|Ph.D Student||Rusakov Dmitry|
|Subject||Bayesian Networks: Model Selection and Applications|
|Department||Department of Computer Science||Supervisor||Professor Dan Geiger|
A Bayesian network is a representation of joint probability distribution for a collection of random variables via a directed acyclic graph and a set of associated parameters. This thesis focuses on learning a structure of a Bayesian network based on data. We are taking a Bayesian approach to model selection which requires the evaluation of the marginal likelihood of data given a network structure. Such evaluation requires the specification of an appropriate conjugate prior distribution for network parameters or, alternatively, the development of asymptotic (large-sample) approximation formulas for the marginal likelihood integrals under study.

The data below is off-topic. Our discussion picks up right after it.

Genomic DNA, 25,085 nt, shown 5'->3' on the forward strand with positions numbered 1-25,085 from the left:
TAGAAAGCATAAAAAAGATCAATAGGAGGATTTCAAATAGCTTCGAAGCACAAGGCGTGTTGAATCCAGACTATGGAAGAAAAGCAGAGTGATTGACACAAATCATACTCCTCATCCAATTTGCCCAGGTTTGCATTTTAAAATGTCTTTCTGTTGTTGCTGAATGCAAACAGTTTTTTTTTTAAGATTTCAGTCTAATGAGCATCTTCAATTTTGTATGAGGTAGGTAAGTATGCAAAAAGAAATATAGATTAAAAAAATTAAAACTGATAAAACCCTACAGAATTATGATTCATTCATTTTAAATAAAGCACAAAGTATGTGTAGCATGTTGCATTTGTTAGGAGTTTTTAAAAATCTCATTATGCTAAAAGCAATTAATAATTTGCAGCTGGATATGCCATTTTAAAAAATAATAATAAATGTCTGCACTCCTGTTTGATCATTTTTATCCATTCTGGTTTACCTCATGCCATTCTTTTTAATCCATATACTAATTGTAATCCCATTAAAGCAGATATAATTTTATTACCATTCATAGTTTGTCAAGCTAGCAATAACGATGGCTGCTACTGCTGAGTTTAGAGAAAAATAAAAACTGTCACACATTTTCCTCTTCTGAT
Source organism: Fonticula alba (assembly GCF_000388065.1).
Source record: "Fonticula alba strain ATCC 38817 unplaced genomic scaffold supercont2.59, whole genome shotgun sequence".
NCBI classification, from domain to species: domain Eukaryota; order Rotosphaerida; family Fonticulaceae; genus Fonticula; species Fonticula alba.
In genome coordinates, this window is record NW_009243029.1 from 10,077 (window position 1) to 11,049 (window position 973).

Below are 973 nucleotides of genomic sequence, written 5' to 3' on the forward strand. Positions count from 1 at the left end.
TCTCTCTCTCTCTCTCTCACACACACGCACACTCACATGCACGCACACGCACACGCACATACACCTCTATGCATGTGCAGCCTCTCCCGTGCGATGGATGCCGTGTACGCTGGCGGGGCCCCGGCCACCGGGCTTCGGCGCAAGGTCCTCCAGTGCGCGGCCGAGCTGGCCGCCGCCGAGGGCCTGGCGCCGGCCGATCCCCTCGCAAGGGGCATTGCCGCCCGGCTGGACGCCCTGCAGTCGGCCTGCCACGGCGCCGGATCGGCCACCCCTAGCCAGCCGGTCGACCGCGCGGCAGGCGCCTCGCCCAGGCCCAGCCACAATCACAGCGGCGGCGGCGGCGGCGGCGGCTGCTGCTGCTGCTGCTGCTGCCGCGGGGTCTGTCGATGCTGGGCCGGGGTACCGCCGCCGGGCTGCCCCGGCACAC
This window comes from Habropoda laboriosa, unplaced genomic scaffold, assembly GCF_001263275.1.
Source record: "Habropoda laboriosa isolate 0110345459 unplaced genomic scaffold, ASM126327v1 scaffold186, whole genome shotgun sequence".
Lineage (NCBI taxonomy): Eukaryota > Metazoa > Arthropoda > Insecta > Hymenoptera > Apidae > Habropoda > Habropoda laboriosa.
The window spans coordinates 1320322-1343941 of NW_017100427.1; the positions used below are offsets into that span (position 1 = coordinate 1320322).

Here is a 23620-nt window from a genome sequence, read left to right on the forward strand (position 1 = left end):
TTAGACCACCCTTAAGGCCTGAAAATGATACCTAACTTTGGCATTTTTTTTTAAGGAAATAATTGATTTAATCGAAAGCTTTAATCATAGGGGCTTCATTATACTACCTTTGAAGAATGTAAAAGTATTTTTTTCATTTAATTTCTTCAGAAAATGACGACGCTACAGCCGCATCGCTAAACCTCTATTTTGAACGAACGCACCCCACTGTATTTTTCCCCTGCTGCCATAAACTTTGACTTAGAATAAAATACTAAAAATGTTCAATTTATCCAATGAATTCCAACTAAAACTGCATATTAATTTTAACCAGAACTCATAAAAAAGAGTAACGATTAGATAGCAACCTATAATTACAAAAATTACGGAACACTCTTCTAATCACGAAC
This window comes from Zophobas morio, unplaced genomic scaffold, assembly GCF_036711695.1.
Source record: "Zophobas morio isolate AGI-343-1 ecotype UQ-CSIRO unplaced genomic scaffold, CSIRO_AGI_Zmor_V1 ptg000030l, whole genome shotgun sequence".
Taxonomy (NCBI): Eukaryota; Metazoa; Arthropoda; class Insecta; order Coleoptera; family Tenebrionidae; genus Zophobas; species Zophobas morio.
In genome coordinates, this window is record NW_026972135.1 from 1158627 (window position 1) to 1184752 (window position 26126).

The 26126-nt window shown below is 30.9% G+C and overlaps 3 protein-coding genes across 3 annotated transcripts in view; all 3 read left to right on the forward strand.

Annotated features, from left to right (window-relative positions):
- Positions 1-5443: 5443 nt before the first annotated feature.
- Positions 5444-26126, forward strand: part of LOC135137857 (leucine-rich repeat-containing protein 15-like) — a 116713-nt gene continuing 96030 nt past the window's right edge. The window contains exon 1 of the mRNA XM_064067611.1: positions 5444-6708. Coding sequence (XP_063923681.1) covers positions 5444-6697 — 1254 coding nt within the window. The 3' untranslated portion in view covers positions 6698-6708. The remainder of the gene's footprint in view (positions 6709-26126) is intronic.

The first part of this thesis investigates the applicability of the BIC score for approximating the marginal likelihood of data given a Bayesian network with hidden variables. We develop a closed form asymptotic formula for the marginal likelihood of data given a naive Bayesian model with two hidden states and binary features. This formula deviates from the standard BIC score. Therefore, this work shows that the standard BIC score is generally incorrect for model selection among Bayesian networks with hidden variables.
The second part of the thesis investigates the minimal set of general conditions, known as global and local parameter independence, that are required in order to ensure the Dirichlet prior on network parameters and, consequently, to allow a closed form evaluation of the marginal likelihood.
The final part of this thesis presents an application of Bayesian model selection to the problem of finding the location of disease genes in the context of genetic linkage analysis. Recessive and dominant models of disease penetrance are being compared in this application.